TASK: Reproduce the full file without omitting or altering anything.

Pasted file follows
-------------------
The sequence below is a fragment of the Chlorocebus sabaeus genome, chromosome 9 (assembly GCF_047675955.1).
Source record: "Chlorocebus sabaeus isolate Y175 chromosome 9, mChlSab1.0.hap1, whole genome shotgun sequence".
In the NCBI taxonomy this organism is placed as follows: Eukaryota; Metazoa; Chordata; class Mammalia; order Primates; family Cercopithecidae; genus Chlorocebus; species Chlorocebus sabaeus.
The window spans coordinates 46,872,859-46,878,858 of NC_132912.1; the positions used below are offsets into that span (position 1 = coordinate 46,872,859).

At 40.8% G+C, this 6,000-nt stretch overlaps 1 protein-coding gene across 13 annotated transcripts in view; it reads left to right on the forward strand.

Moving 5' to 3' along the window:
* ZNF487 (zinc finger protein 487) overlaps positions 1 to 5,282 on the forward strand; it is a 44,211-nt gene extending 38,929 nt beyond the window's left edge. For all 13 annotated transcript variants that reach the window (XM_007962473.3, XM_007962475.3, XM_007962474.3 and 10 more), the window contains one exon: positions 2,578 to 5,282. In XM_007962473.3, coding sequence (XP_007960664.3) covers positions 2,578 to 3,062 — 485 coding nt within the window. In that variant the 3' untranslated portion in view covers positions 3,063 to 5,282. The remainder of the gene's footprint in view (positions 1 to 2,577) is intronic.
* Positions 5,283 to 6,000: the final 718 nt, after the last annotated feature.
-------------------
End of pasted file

The sequence below is a fragment of the Chlorocebus sabaeus genome, chromosome 9 (assembly GCF_047675955.1).
Source record: "Chlorocebus sabaeus isolate Y175 chromosome 9, mChlSab1.0.hap1, whole genome shotgun sequence".
In the NCBI taxonomy this organism is placed as follows: Eukaryota; Metazoa; Chordata; class Mammalia; order Primates; family Cercopithecidae; genus Chlorocebus; species Chlorocebus sabaeus.
The window spans coordinates 46,872,859-46,878,858 of NC_132912.1; the positions used below are offsets into that span (position 1 = coordinate 46,872,859).

At 40.8% G+C, this 6,000-nt stretch overlaps 1 protein-coding gene across 13 annotated transcripts in view; it reads left to right on the forward strand.

Moving 5' to 3' along the window:
* ZNF487 (zinc finger protein 487) overlaps positions 1 to 5,282 on the forward strand; it is a 44,211-nt gene extending 38,929 nt beyond the window's left edge. For all 13 annotated transcript variants that reach the window (XM_007962473.3, XM_007962475.3, XM_007962474.3 and 10 more), the window contains one exon: positions 2,578 to 5,282. In XM_007962473.3, coding sequence (XP_007960664.3) covers positions 2,578 to 3,062 — 485 coding nt within the window. In that variant the 3' untranslated portion in view covers positions 3,063 to 5,282. The remainder of the gene's footprint in view (positions 1 to 2,577) is intronic.
* Positions 5,283 to 6,000: the final 718 nt, after the last annotated feature.